“To stay, you have to believe there is something worth staying for—and then you have to bring yourself back, again and again. The initial glimpse of wonder, of love, of possibility, of expansion becomes a commitment to returning, to bringing yourself back each time you bolt.” – Geneen Roth
For as long as I can remember, I have had what Geneen Roth so perfectly describes as “an inclination to bolt.” An overwhelming desire to escape. My inability to remain in the present moment (to stay) paved the way for the various addictions and dysfunctional ways I dealt with being a normal imperfect human being living in this world. Eating disordered behavior, substance abuse, co-dependent relationships, self-harm, isolation: these are all excellent choices for those who are inclined to bolt! I’ve had plenty of practice in this area. Unfortunately, chronic bolting prevents the development of some pretty crucial (& awesome) life skills.
I’ve slowly learned that making the scary decision to “stay” = electing to LIVE. It hurts and it’s messy. It means choosing to exercise muscles you haven’t used in a while, if ever. It is exhausting. But, just like any habit, it gets easier over time and pretty soon you can’t imagine living any other way.
My days of escaping through starving, bingeing, purging, drinking, lying, hiding – those dark days are thankfully behind me. Does this mean I have completely erased my very very powerful inclination to bolt? Nope. Not at all. I have to work on it. DAILY. Every time I choose to redirect my thinking and bring myself back to NOW is a small victory. I still slip up a lot. Instead of the sad painful destruction of my old ways, “slipping up” for me now usually means avoiding something that actually demands my attention….(i.e. Ignoring those little red flags instead of being grateful for the fact that I have such vibrant bright ones alerting me to a potential slip!)
For me, red flags are signals of some underlying depression and/or anxiety. Spacing out, excessive worry, negative self-talk, shutting down, withdrawing. I might be physically present in those moments but I have emotionally BOLTED. This is something I continue to struggle with and strongly believe I have it in me to change, as long as I continue refusing to escape.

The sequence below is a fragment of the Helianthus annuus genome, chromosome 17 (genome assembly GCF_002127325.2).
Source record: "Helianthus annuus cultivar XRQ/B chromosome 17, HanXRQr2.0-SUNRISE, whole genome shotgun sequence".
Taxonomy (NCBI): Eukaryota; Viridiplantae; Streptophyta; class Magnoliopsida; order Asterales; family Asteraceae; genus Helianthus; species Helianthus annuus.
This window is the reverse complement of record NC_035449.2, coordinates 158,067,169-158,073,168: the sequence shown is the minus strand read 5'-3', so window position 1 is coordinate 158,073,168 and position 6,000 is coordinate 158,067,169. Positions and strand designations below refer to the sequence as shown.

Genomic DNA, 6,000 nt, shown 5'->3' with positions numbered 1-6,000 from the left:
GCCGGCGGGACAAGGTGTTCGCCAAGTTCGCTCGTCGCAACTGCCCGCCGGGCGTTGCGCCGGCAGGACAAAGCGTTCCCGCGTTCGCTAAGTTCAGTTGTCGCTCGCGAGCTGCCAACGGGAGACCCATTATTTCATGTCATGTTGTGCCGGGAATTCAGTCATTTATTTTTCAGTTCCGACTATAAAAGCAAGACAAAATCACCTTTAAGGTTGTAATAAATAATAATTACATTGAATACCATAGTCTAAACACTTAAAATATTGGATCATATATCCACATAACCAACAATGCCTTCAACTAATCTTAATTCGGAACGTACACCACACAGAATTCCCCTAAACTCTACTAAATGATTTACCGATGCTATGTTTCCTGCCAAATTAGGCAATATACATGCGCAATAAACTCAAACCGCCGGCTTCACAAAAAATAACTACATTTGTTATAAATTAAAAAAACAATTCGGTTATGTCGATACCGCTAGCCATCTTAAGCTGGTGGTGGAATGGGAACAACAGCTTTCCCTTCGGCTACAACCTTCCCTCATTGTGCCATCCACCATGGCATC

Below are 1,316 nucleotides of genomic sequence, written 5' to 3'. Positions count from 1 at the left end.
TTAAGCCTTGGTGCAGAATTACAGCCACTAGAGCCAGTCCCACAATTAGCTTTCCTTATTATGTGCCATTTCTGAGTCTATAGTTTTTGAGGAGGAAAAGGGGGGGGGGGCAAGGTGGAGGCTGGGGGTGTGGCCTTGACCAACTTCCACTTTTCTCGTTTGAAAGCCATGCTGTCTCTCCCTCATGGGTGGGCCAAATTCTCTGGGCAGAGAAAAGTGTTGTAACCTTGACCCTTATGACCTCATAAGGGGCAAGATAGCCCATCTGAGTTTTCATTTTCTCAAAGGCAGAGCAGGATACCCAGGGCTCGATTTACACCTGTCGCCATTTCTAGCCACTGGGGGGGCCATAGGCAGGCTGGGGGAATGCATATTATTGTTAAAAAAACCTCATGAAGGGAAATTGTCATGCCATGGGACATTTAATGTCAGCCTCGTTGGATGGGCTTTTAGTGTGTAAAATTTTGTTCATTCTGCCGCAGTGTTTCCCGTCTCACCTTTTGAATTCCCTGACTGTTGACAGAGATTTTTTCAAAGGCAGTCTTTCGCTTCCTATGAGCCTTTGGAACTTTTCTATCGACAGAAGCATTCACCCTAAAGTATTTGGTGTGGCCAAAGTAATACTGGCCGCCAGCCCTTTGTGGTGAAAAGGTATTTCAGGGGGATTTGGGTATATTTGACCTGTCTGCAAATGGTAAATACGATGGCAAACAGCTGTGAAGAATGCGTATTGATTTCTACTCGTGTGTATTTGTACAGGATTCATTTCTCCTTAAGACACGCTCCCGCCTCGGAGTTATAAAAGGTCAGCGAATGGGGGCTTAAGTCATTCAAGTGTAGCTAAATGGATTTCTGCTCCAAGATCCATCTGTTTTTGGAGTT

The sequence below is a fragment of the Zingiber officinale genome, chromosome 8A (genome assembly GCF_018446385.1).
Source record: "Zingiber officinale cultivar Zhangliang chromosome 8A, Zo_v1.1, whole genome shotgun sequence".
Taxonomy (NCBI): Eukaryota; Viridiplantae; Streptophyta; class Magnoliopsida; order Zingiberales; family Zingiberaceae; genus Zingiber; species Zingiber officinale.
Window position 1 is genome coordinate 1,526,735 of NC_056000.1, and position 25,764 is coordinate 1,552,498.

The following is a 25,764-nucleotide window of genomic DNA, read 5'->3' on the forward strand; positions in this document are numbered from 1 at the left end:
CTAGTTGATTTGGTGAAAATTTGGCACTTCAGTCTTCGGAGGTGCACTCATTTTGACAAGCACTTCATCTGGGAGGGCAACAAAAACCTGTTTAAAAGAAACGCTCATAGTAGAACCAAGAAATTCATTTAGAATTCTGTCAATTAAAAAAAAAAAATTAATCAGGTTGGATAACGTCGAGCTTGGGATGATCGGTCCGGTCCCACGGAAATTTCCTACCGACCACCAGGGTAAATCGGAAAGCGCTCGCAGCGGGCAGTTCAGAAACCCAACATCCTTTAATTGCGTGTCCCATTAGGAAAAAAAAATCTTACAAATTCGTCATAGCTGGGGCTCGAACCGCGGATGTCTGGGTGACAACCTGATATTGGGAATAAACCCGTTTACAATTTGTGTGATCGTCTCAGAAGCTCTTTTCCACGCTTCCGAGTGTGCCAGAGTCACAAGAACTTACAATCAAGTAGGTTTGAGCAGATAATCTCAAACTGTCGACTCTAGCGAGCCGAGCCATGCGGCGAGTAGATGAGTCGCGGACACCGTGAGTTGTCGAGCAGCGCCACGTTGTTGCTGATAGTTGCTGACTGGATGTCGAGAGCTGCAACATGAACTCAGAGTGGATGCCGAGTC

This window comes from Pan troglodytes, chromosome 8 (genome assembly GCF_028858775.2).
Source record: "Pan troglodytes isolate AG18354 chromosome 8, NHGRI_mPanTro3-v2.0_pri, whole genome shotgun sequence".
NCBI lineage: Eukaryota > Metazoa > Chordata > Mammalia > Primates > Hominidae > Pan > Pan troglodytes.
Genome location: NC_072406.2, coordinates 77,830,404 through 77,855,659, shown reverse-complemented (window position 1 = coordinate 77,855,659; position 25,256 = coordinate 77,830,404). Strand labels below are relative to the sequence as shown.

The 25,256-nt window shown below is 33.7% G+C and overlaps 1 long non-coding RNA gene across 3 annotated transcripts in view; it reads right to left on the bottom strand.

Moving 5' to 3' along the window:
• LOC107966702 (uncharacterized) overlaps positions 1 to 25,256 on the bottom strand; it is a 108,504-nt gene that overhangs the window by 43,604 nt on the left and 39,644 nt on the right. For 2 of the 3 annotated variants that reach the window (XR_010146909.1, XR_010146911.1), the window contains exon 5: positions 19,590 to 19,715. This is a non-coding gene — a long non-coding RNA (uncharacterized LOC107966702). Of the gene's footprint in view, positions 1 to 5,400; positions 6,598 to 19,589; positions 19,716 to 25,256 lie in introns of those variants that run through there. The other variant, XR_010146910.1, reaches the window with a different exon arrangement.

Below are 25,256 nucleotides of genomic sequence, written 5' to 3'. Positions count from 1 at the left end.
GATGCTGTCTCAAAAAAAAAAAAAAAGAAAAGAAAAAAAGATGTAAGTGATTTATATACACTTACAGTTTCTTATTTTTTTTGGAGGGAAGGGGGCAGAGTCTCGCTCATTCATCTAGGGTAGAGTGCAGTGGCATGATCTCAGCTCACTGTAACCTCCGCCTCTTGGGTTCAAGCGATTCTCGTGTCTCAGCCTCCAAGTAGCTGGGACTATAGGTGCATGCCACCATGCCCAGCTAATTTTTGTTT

It is hard work.
My trail fall last month was a huge bummer. But I have also come to view it as an opportunity. A perfect time to exercise my flabby “staying” muscles. I was physically unable to do much of anything those first weeks, especially anything for myself. My bum leg, painful stitches, lack of energy and painkiller-induced brain fog meant that I had to ask for help. WITH EVERYTHING. For someone whose favorite line is “It’s ok, I got it!”, learning to say “I need….”, “Could you please….” and “Yes I need your help…” was a 2-week lesson in humility and gratitude. (thank you mom!) It was also an open invitation (once I accepted it) to slow down. To sit in bed with my leg up, with my sweet mom right there with me, and talk. To listen. To BE. PRESENT. To allow someone to see me in a vulnerable state, help me through it, and have that be okay.
And guess what? I’m okay! :)
Here is my monster wound…
The reason you don’t see a nice clean line where my 11 stitches once were is because the stitches failed! Boooo. Apparently a deep jagged cut on that part of the body is not conducive to closure by stitching, thereby extending my healing process out even longer and guaranteeing a nice fat scar (and by scar I mean Trail Tattoo)!
More opportunity for me to practice the Fine Art of Staying…